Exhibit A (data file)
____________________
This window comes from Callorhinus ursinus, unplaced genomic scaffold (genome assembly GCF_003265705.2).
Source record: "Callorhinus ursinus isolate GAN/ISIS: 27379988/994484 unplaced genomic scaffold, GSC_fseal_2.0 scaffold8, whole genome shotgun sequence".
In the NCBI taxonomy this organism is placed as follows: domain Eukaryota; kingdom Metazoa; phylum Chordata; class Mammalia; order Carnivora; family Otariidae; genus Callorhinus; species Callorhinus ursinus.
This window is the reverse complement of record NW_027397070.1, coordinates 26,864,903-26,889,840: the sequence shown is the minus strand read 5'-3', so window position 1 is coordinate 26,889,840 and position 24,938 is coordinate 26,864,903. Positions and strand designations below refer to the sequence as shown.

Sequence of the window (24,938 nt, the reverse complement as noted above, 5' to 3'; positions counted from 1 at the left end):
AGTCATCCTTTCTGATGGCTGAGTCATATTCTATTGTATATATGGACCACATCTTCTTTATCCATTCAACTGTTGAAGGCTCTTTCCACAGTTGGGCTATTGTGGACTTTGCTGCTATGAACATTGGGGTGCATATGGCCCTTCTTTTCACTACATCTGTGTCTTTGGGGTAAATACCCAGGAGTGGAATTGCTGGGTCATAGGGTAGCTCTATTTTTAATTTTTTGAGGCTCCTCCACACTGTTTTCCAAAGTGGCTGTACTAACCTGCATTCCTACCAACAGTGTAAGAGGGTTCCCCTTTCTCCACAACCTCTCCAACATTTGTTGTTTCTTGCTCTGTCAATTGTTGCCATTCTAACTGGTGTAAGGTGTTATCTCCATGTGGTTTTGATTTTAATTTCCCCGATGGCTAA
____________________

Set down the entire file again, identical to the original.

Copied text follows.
This window comes from Callorhinus ursinus, unplaced genomic scaffold (genome assembly GCF_003265705.2).
Source record: "Callorhinus ursinus isolate GAN/ISIS: 27379988/994484 unplaced genomic scaffold, GSC_fseal_2.0 scaffold8, whole genome shotgun sequence".
In the NCBI taxonomy this organism is placed as follows: domain Eukaryota; kingdom Metazoa; phylum Chordata; class Mammalia; order Carnivora; family Otariidae; genus Callorhinus; species Callorhinus ursinus.
This window is the reverse complement of record NW_027397070.1, coordinates 26,864,903-26,889,840: the sequence shown is the minus strand read 5'-3', so window position 1 is coordinate 26,889,840 and position 24,938 is coordinate 26,864,903. Positions and strand designations below refer to the sequence as shown.

Sequence of the window (24,938 nt, the reverse complement as noted above, 5' to 3'; positions counted from 1 at the left end):
AGTCATCCTTTCTGATGGCTGAGTCATATTCTATTGTATATATGGACCACATCTTCTTTATCCATTCAACTGTTGAAGGCTCTTTCCACAGTTGGGCTATTGTGGACTTTGCTGCTATGAACATTGGGGTGCATATGGCCCTTCTTTTCACTACATCTGTGTCTTTGGGGTAAATACCCAGGAGTGGAATTGCTGGGTCATAGGGTAGCTCTATTTTTAATTTTTTGAGGCTCCTCCACACTGTTTTCCAAAGTGGCTGTACTAACCTGCATTCCTACCAACAGTGTAAGAGGGTTCCCCTTTCTCCACAACCTCTCCAACATTTGTTGTTTCTTGCTCTGTCAATTGTTGCCATTCTAACTGGTGTAAGGTGTTATCTCCATGTGGTTTTGATTTTAATTTCCCCGATGGCTAA